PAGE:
by Adam Cook, published on April 21, 2008|
Tracey Berkowitz: When a horse falls, foam comes out of its mouth. When it falls, the legs of the horse thrash and the horse is no good So somebody shoots it. The horse turns into glue. A machine puts the glue into bottles and children squeeze the bottles to get the glue out and stick bits of paper onto cards. Glue gets on the childrens hands and the children eat the glue. And the children become the horse.
Tracey Berkowitz is a 15 year old girl, alone, in her underwear, on a bus, wrapped in a curtain. Perhaps she should rethink her life a little. Over the course of The Tracey Fragments, she does. She recounts the events that lead her to this moment. It all started when her brother, Sonny, went missing. What makes matters worse is that Tracey was in charge of her Little brothers well-being. Her deadbeat parents are furious and distraught. Tracey decides it is her responsibility and sneaks out to search for her sibling.
Knowing Bruce Mcdonald, The Tracey Fragments is likely more than meets the eye (and what meets the eye is incredible). I believe that in Tracey we have a symbolic 15 year old. Thanks to society, she has been desensitized and exposed to too much too soon. Like so many young people today, primarily girls, she has been stripped of her innocence and forced to mature, leaving a strange mix of experience, anger and naivete. Sonny, her young brother, who, through flashbacks, we only see acting as a dog represents her lost innocence. The ensuing journey then, is the all too relatable wild goose chase to reclaim what is lost forever. Perhaps a simple concept, but the complex presentation heightens the effect.
The film is composed with multiple frames at once (think 24 but way more experimental). Occasionally there is only a small box somewhere onscreen. Sometimes the screen is full with many angles and even seperate scenes. The style takes some getting used to and isnt always perfect. However, this is the first time I have seen this, and it is revolutionary. I certainly hope to see this built upon in the future.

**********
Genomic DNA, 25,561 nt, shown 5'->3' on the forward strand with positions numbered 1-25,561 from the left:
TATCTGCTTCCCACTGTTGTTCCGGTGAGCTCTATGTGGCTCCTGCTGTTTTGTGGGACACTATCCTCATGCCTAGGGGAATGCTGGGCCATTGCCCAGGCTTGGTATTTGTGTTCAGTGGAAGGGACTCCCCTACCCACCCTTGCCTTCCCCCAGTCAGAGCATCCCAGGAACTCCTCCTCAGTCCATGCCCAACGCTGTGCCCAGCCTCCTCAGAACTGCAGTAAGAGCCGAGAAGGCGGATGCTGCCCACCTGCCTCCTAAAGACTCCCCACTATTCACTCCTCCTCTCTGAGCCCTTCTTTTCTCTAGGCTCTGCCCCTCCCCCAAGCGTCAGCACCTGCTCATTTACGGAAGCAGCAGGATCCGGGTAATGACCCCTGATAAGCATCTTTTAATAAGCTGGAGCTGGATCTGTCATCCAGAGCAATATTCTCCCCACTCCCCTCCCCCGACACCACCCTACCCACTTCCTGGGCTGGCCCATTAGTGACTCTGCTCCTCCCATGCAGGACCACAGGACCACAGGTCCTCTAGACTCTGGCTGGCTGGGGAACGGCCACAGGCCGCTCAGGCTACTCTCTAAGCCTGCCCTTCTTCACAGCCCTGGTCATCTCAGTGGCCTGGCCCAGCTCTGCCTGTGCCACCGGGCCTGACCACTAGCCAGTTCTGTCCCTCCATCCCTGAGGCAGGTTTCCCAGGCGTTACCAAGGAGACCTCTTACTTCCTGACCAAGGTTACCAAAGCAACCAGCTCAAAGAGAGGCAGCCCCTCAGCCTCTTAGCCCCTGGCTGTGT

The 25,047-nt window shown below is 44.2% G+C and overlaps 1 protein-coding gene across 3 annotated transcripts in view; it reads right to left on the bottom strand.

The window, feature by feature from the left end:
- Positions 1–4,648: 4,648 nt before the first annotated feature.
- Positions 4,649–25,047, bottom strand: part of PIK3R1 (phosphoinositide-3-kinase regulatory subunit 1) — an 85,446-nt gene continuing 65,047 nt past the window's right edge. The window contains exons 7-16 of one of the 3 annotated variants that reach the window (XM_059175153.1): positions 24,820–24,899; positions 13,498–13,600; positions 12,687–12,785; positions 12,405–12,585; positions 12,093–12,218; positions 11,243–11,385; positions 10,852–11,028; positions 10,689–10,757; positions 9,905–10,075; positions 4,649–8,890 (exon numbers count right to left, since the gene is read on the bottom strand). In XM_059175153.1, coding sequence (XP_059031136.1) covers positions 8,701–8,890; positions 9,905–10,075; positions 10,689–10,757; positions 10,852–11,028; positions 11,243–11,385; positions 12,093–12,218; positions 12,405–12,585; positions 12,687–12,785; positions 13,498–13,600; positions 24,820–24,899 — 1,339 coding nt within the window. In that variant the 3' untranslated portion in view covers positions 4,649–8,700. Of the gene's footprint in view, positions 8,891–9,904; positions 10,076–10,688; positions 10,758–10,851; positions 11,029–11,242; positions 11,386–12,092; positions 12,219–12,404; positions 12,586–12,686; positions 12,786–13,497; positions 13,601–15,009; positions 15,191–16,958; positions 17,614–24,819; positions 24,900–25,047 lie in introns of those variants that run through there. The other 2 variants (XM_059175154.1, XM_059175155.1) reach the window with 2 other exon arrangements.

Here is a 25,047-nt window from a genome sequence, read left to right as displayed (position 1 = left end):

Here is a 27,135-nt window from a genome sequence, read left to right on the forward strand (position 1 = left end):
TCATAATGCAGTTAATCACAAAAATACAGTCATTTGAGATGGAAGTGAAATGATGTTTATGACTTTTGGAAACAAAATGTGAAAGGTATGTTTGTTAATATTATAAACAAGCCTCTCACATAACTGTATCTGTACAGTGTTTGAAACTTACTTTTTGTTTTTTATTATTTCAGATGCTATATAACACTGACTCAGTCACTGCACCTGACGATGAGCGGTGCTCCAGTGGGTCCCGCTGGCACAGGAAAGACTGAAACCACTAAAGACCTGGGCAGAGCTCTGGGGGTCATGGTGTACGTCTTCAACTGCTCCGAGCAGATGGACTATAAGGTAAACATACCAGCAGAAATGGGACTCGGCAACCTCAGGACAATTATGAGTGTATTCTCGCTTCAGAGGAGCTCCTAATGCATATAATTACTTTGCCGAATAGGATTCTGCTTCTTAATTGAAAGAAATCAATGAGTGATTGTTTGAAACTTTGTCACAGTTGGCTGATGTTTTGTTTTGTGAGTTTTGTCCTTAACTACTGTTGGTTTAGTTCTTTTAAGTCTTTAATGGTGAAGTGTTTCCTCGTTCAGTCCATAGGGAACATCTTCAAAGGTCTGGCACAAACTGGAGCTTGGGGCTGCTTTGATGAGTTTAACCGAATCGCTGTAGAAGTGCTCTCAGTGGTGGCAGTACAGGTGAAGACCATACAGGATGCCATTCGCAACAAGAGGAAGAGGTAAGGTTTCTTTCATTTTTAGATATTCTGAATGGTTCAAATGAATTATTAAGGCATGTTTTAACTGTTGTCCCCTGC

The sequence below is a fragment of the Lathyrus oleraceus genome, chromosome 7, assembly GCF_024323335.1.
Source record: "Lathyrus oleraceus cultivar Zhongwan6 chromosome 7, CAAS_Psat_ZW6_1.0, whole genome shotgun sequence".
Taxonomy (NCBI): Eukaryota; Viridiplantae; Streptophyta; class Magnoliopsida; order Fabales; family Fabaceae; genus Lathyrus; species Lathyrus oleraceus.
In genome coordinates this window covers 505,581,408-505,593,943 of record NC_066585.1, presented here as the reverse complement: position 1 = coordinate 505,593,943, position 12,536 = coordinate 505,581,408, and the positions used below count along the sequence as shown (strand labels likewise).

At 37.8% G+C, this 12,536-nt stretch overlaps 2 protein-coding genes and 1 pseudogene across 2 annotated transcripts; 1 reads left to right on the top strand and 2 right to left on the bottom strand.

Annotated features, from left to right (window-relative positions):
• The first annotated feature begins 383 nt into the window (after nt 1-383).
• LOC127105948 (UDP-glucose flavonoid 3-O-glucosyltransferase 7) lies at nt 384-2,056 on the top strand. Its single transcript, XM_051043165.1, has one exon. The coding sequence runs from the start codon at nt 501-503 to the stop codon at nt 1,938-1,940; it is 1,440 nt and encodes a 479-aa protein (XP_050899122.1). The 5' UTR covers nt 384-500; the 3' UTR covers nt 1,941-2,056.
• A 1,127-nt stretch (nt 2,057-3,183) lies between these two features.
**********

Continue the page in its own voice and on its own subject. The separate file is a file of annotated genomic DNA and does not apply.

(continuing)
As for the acting, the supporting players are apt but minor. The one, giant role in this movie is a superb performance from Oscar-nominee Ellen Page. Like many, I have seen a few of Pages roles and am convinced of her award winning future. Tracey Berkowitz stands as Exhibit C for evidence of her immense talent, her surprising turn in Hard Candy being B and the now legendary Juno as A (however, I have been unable to see her genius in An American Crime as of yet). She is small and she is gargantuan, the somewhat provocative material appears to be a cakewalk for her. She suavely cusses without any minuscule sign of inhibition. Her eyes contain a remarkable vulnerability but there is power behind them, like a deceptive blue flame. I can not think of a better actress.
The Tracey Fragments is a successfully experimental film from legendary Canadian director, Bruce McDonald. It is certainly not for everyone. It is complex, and even with a 77 minute running time with multiple frames at once, the pacing requires patience and may deter most viewers. The moviegoer who appreciates more complex artistry should be more than satisfied. Powerful acting, interesting storytelling and original film making add up as quite the treat for the right audience. Such a tale of lost purity is all too poignant. Through Ellen Pages creation of Tracey Berkowitz, we see a girl chewed up, swallowed, and spit back out, used to the furthest extent. What evokes the greatest sadness, however, is that we see within her some remaining innocence, but there are only fragments.
Reviewer's Rating: 4 out of 5